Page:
The New Orleans City Council is proposing a ban on smoking in public places, including in smoke shops. But the sweeping legislation could have an unintended effect on businesses that sell electronic cigarettes and other vaping products.
Vaping, or the use of electronic cigarettes, has caught on so much in the past year alone that Oxford Dictionaries named “vape” their word of the year for 2014. But not everyone is as enthusiastic about this new technology that has helped millions of people around the world quit smoking — namely, the legislators who want to pass these bans.
Anthony Kolesa, a vape shop owner in New Orleans, said he was disappointed that the proposed ban conflated smoking with vaping.
“What we’re really looking for is being separated from cigarettes,” he said. “If there are regulations you want to get in place for electronic cigarettes, that’s great… but our concern is once we’re lumped in with cigarettes, we’re tied there forever.”
Perhaps most surprisingly, however, Big Tobacco is supportive.
Two such companies, Reynolds American Inc. and Altria (which used to be Philip Morris), have entered the e-cig market, but they have yet to put other vaping marketers out of business.
Both companies released their own “cigalikes” last year, which are disposable model e cigs that tend to have limited battery life and options for vape users. While they might help some users transition from smoking to vaping, there are other products on the market that offer more flavors and produce greater vapor.
And even experts in the tobacco industry, such as Richard Smith, a spokesperson for Reynolds Vapor Co. of Reynolds American, agrees with the assessment. Smith said that as more tobacco companies begin selling e cigs, the demand for public use will grow, as well.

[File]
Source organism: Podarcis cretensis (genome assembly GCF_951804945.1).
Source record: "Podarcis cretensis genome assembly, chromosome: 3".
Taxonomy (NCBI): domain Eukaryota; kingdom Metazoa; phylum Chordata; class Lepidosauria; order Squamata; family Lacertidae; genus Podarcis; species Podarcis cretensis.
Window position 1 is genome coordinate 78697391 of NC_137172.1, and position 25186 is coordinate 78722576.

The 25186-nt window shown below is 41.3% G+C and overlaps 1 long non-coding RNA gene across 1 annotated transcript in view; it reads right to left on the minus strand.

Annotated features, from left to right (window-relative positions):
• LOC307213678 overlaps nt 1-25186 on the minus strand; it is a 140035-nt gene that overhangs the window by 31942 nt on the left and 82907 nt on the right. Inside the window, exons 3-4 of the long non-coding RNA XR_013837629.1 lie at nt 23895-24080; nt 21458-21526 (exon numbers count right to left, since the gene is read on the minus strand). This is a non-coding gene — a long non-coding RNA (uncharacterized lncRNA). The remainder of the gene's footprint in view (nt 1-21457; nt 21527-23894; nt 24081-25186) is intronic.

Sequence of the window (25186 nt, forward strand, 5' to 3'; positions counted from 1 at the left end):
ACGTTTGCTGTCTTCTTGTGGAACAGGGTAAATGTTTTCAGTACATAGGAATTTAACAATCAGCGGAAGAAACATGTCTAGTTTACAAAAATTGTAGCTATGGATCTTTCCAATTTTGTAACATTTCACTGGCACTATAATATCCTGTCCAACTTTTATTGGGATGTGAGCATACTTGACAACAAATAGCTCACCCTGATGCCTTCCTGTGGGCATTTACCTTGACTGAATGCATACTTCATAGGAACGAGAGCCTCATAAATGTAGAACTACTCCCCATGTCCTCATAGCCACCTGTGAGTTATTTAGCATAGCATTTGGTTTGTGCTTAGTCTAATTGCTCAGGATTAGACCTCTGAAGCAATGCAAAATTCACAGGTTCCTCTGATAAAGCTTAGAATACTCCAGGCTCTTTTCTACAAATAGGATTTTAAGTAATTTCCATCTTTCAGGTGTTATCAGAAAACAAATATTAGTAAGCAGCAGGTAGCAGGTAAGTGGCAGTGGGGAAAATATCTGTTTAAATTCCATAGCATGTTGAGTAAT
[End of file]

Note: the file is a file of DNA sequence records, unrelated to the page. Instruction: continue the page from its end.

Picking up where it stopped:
“History is full of emerging competitors disrupting industry incumbents with innovative new products that provide better solutions to consumers. The passion of the entrepreneurs searching for a better product works alongside established industry R&D to enlarge the industry.” John Froman, CEO Vapor 4 Life.
Then there’s the stigma that has existed throughout vaping history, which says that ecigs are just as harmful, if not more so, than tobacco cigarettes.
Proponents of electronic cigarettes say that this simply isn’t true. The e liquid in these devices contains propylene glycol and vegetable glycerin, which carry the flavoring and create the smoke-like vapor.
While e liquids can contain the addictive substance of nicotine, which is optional in some varieties, supports argue that they don’t have the same harmful carcinogens and ingredients found in cigarettes — such as tar, arsenic and even ammonia.
Even if e cigs don’t get banned in certain public places, however, they are already being taxed. In Minnesota, single use e-cigs and liquid that contains tobacco are taxed at a rate of 95% the wholesale cost of those e-cigs; the devices and liquids that don’t contain tobacco, however, are not taxed in the state.